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Black Guillemot Cooper Isle

64. Saving Pack-ice Dependent Seabirds North of Alaska

George Divoky, founder of Friends of Cooper Island, talks with Rob about his work studying the Black Guillemot seabird in Arctic Alaska. Lori Wark, web producer for Friends of Cooper Island and a writer for the blog, Adventures in Climate Change, joined the conversation to explain how to get involved in this research.

Since 1975 George has spent his summers on remote Cooper Island. What began as an ornithologist’s quest to understand the behaviors of a rare seabird, however, has turned into the story of a changing Arctic. Due to the recent melting of Arctic sea ice in summer, polar bears have begun visiting the island in search of food, reducing breeding success to near zero by 2009.

After that devastating year, George came up with a solution to protect breeding birds and their chicks. By modifying hard plastic cases, George created “bear-proof” nest sites. The Black Guillemots began moving into their new homes in 2010 with great success. Tune in to find out how you can sponsor a nest site and help to keep the research going.


Sponsor a Guillemot nest box for one year and assist George Divoky with his continuing research of the Black Guillemot colony during a period of unprecedented environmental change and development in the Alaskan Arctic.

Sponsorship of a nest case provides you with a real connection to an area of the world undergoing rapid change and a study that is monitoring the consequences of that change.

Benefits of Sponsorship

Adoption of a specific nest site

Periodic emails informing you of the of the background of the banded pair breeding in the nest site and the status of their eggs and nestlings

Pictures of your nest site and its parents and nestlings

Shout-outs on the Friends of Cooper Island and Adventures in Climate Change websites and our Facebook pages

An excellent teaching aid for an school class or individual child

The positive feeling that comes from knowing you are helping a long-term study continue.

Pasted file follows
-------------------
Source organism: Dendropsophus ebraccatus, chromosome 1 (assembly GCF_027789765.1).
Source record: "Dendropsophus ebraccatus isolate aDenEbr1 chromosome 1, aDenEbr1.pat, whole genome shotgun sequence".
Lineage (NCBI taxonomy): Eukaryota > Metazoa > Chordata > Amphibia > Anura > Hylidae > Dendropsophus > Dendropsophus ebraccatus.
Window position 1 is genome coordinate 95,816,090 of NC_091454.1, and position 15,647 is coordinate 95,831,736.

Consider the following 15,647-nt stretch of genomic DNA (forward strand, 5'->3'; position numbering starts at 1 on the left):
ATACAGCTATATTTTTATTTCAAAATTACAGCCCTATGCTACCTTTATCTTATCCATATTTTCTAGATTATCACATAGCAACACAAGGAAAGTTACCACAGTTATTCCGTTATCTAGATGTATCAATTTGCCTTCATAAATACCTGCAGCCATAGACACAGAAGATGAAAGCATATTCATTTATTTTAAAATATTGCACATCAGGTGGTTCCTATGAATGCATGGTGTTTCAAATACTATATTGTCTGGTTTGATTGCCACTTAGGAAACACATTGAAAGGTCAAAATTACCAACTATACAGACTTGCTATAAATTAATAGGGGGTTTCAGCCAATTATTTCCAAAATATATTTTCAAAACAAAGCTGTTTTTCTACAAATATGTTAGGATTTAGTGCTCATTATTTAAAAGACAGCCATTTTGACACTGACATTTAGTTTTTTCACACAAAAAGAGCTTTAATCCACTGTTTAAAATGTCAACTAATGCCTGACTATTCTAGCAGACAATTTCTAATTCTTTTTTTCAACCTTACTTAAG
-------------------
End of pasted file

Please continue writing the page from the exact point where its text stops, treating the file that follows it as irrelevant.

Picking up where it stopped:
Studying the Black Guillemots of Cooper Island has largely been a solitary venture for George Divoky. While the discovery and initial years of the study were part of governmental research related to oil development in northern Alaska, for the past four decades the work has been conducted with occasional grants and much personal dedication. It is precisely this type of extended data set that is needed to monitor the long-term cycles and trends related to climate change and other atmospheric variation.

George Divoky is the founder of Friends of Cooper Island and serves as its director in collaboration with a governing board. George has been studying seabirds in arctic Alaska since 1970 and holds a Ph.D. from the University of Alaska Fairbanks. Research priorities and directions are set with the advice of a Scientific Advisory Board composed of prominent arctic researchers from a number of disciplines.

Lori Wark has been in the Web business almost since Al Gore invented the Internet. A short career in radio production and a quick stint in TV, morphed into all things Web at Discovery Channel where she produced history games and the occasional uplifting story (The Black Death, The Dustbowl and the Flu Pandemic of 1918). Somehow writing about death and destruction led to environmental reporting. After leaving the security of the corporate world, she is on her own and hoping to make a footprint (not of the carbon kind) in the world of climate change understanding.